- Heavy speculation long ago priced in the Dollar’s yield advantage, which undercut the response to the Fed’s hike Wednesday
- Where USD carry gained little traction, the Fed’s acceleration adds greater pressure on over-extended risk appetite
- The ECB is facing a policy decision more akin to the Fed’s 2014 shift, but it too may connect more readily to risk trends
See how retail traders are positioning in EUR/USD, other key Dollar pairs and global equity indices as monetary policy adds to concern already stoked by trade wars. Find speculative positioning on the DailyFX sentiment page.
A Fed Rate Hike and Upgraded Forecasts Shakes the Wrong Market Pillar
The Federal Reserve triggered a speculative response from the markets this past session, but it wasn’t exactly the reaction from the Dollar and risk assets that most had anticipated. And, that is perhaps a sign of where the speculative tide is rising. Accounting for the US central bank’s event Wednesday, the top line outcome was a 25 basis point hike to the target range bringing it to 1.75 to 2.00 percent. That was fully expected and thereby fully discounted by the broader market. That said, the greater nuance from the ‘quarterly’ events didn’t disappoint. In the Summary of Economic Projections (SEP), the group modestly improved its forecasts for growth, inflation and employment. The figure that traders were looking at however was the outlook for interest rates. There, the median rate forecast rose by 25 basis points to 2.325 percent – or four full 25 basis point hikes through 2018. That is an unmistakable upgrade from the March assessment of three hikes. Yet, as hawkish as the headlines were from this event, the details offered reason for restraint. Though the forecast is now officially four full rate hikes versus three, the actual change from those members voting was slight – really a technicality or rounding error. What’s more, where the Fed is leveraging an advantage for the Dollar, we see the market increasingly unsettled in its pursuit of risk trends and favoring short-term capital gains rather than long-term income.
Why a Fed Upgrade Earned the Dollar Limited Traction but Raises Capital Market Risk
For those that have been trading FX or following interest rates for their investments over the past few years, it is no surprise that the Federal Reserve is the most hawkish major central bank – by a wide margin. The US central bank began tightening its monetary policy (actual rate hikes) back in December 2015 and has more or less maintained a gradual pace of tightening since. This put US policy in distinct contrast to all of its largest peers. In fact, in 2017, the Fed put in for three rate hikes when most of its global counterparts maintained or expanded accommodative monetary policy. And yet, the Greenback steadily lost ground through the year. Why is that? First the markets are forward looking. When the Fed moved to taper, it signaled their intention to start down a path or normalization that would contrast to the ECB, BoJ, BoE and others. This earned the Dollar remarkable gains starting in 2014, well before its first rate hike. This highlights another unique aspect of the market: there was greater appetite for capital gains versus ‘income’ (dividend, carry, yield, etc). In other words, the market valued the undervalued perspective where the start of rate hikes would start the flow of capital into the US, but there was little actual interest in holding long-term exposure to collect a 1.00 or even 2.00 percent annual carry. Slightly increasing the yield advantage doesn’t overcome the serious limitation that yields globally are extremely low such that the risk-reward of long-term buy-and-hold is unprecedented in how unattractive it is. Add to that the implications of tighter monetary policy calling into question how far the markets have reached based on the low volatility and low yield supporting years of speculative stretch, and we undermine the whole reason the Dollar advanced in the first place.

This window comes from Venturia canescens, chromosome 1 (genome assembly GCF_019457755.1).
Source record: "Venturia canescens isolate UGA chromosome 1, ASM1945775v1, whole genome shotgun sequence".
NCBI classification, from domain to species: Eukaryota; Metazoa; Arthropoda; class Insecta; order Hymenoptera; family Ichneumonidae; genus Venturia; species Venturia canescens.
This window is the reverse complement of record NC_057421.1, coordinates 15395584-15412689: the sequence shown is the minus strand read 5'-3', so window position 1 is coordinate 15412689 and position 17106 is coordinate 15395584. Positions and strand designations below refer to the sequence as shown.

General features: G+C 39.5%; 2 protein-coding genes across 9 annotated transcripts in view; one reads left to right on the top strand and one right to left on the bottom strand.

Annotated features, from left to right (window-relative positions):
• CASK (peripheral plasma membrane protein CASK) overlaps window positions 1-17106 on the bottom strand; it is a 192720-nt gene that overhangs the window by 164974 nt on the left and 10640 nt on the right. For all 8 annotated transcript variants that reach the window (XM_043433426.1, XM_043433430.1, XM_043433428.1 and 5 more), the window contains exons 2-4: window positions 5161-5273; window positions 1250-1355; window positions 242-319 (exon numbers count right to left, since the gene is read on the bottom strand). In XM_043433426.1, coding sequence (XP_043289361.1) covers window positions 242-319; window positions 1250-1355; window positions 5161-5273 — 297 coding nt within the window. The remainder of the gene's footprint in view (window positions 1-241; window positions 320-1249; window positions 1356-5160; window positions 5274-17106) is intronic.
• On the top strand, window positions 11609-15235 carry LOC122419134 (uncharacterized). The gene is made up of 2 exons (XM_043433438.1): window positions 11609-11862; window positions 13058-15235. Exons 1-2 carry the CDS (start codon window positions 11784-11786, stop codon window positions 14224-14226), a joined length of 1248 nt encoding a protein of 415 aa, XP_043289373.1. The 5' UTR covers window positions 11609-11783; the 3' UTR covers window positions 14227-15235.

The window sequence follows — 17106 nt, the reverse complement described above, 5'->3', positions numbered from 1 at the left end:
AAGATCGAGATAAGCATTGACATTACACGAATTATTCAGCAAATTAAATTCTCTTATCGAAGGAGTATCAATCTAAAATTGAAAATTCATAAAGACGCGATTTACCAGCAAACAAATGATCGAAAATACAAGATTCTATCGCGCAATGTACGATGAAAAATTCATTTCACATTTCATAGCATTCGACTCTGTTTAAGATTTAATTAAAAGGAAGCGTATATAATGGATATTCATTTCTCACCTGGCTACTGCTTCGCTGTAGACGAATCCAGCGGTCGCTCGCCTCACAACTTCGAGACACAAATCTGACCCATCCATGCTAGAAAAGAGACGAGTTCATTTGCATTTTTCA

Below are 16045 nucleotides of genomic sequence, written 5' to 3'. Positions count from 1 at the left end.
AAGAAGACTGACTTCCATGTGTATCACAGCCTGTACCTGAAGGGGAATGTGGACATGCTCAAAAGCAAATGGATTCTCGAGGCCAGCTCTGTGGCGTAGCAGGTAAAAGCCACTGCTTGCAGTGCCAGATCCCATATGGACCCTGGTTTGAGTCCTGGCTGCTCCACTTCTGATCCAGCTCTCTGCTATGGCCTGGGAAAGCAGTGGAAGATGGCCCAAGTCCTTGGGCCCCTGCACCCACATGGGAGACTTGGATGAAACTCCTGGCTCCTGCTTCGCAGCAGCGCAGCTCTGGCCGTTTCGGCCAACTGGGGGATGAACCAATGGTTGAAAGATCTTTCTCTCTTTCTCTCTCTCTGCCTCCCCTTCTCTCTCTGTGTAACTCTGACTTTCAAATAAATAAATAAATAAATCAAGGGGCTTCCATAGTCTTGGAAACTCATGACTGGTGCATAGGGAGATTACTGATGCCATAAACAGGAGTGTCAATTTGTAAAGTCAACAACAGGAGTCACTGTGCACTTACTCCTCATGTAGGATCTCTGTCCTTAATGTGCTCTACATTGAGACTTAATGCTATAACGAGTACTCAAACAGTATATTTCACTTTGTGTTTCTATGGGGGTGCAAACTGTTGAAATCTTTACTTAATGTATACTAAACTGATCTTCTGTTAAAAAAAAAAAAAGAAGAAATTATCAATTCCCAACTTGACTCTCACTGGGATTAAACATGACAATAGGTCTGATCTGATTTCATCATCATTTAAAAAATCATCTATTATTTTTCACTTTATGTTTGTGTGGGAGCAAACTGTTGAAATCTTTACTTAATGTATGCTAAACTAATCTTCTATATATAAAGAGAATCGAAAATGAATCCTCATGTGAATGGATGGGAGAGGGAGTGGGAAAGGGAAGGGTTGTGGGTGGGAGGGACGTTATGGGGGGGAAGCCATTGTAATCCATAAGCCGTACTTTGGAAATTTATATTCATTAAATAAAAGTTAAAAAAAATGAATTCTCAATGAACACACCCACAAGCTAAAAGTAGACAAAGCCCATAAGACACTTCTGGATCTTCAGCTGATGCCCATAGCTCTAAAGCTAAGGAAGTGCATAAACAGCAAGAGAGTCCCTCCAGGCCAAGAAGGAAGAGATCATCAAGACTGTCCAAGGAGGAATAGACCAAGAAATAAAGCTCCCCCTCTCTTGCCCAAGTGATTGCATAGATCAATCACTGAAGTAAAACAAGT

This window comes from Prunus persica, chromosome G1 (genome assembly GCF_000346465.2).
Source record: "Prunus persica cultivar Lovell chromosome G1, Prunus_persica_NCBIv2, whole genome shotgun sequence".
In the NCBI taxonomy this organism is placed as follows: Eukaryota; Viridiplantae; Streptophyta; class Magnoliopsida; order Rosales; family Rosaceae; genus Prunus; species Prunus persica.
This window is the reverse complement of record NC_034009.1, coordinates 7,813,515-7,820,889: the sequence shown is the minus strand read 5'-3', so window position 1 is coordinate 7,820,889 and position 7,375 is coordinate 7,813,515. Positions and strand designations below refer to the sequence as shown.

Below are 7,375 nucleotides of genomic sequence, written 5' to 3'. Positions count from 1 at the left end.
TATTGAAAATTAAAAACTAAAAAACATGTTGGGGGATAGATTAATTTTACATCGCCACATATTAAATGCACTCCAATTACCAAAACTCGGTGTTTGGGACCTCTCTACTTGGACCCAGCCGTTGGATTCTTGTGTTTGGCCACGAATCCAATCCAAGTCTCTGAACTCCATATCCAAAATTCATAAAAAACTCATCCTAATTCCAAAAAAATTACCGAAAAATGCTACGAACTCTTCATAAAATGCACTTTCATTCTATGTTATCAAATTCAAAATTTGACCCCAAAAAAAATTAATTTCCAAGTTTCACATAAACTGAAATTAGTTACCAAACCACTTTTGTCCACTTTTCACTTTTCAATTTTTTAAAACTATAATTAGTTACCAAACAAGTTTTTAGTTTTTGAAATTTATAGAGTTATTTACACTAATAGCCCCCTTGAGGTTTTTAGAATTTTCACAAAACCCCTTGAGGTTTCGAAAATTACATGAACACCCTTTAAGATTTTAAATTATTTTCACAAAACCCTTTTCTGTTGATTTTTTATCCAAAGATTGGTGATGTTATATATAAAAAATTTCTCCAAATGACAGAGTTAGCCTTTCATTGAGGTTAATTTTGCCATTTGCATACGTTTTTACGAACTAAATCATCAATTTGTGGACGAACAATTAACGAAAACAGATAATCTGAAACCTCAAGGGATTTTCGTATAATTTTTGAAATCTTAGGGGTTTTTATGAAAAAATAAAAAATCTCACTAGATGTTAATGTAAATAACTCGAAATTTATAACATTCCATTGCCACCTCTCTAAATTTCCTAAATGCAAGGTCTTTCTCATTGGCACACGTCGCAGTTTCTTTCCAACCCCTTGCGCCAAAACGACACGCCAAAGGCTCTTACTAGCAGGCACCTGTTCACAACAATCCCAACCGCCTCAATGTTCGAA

The ECB Decision Is More Tuned to Speculation, A Greater Threat to Risk Trends
Ahead, the top event risk is the European Central Bank rate decision. Of the three major central bank rate decision this week, the ECB’s arguably represents the bigger event for its own currency and can leverage a greater sway over speculative trends than the Fed’s actual move to tighten. It may seem counterintuitive at first blush that a high probability hold in policy can lead to greater market response than a realized hike; but when we consider the market’s penchant for looking ahead and the influence of changing tides for broad risk trends, the potential for the European authority is easier to understand. Through the remarks of key ECB officials over the past few weeks, anticipation for a definitive taper has hit reached levels of virtual certainty across the speculative rank. Of course, this expectation creates the same skew that the Fed faced whereby it is easier to disappoint than impress; but the impact of meeting or exceeding forecasts can more readily translate into market movement. The current situation for the Euro is similar to what the Dollar experienced in 2014. That said, 2017’s remarkable rally likely signals the speculative anticipation has already found its way into the currency’s pricing. Furthermore, if this well-known dove starts its long climb out of extreme accommodation, it can more definitively shift global monetary policy towards a hawkish bearing and definitively disrupts the monetary policy – speculation connection.
Keeping Tabs on ‘Other’ Themes
Between the Fed and ECB policy changes, it is easy to have our attention pulled into the influence of developed market monetary policy. However, we should also consider the other high profile events and themes that are set to define our course forward. For themes, trade wars has been conveniently shoved to the backdrop but it remains very much in flux and represents a prominent risk to risk exposure moving forward. As for event risk, the Pound has itself been remarkably active for headline fodder – it just so happens, there are offsetting fundamental winds to keep the Sterling from establishing a clear range. This past session, the run of May inflation data was headlined by a 2.4 percent headline CPI and 2.1 percent core figure which puts little pressure on the BoE to accelerate or abandon its early monetary policy shift. Meanwhile, the crunch votes in Parliament have rendered support for Prime Minister May’s government with votes against requirement to stay in the single market and the PM to return to negotiation without a Brexit agreement. This not particularly encouraging for the outlook in the UK, but it does narrow the possible outcomes and thereby reduce ‘risk’. We discuss all of this and more in today’s Trading Video.